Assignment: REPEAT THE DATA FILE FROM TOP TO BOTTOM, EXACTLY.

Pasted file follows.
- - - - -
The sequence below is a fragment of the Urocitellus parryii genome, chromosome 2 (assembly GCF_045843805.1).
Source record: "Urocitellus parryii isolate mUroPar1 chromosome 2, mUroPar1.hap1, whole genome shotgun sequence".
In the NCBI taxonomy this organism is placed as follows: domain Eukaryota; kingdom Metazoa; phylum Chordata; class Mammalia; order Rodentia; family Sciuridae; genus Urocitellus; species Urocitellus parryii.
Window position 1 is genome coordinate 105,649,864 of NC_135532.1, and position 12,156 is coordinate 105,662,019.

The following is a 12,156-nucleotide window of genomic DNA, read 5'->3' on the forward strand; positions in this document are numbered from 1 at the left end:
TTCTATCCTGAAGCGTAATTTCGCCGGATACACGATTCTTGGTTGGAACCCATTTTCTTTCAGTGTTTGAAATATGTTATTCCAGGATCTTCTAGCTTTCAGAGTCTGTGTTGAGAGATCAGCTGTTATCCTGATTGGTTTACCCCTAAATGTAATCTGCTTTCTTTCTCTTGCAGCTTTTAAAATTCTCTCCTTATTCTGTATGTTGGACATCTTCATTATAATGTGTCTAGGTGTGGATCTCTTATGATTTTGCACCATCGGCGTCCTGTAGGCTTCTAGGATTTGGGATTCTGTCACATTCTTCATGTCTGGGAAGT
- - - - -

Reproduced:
The sequence below is a fragment of the Urocitellus parryii genome, chromosome 2 (assembly GCF_045843805.1).
Source record: "Urocitellus parryii isolate mUroPar1 chromosome 2, mUroPar1.hap1, whole genome shotgun sequence".
In the NCBI taxonomy this organism is placed as follows: domain Eukaryota; kingdom Metazoa; phylum Chordata; class Mammalia; order Rodentia; family Sciuridae; genus Urocitellus; species Urocitellus parryii.
Window position 1 is genome coordinate 105,649,864 of NC_135532.1, and position 12,156 is coordinate 105,662,019.

The following is a 12,156-nucleotide window of genomic DNA, read 5'->3' on the forward strand; positions in this document are numbered from 1 at the left end:
TTCTATCCTGAAGCGTAATTTCGCCGGATACACGATTCTTGGTTGGAACCCATTTTCTTTCAGTGTTTGAAATATGTTATTCCAGGATCTTCTAGCTTTCAGAGTCTGTGTTGAGAGATCAGCTGTTATCCTGATTGGTTTACCCCTAAATGTAATCTGCTTTCTTTCTCTTGCAGCTTTTAAAATTCTCTCCTTATTCTGTATGTTGGACATCTTCATTATAATGTGTCTAGGTGTGGATCTCTTATGATTTTGCACCATCGGCGTCCTGTAGGCTTCTAGGATTTGGGATTCTGTCACATTCTTCATGTCTGGGAAGT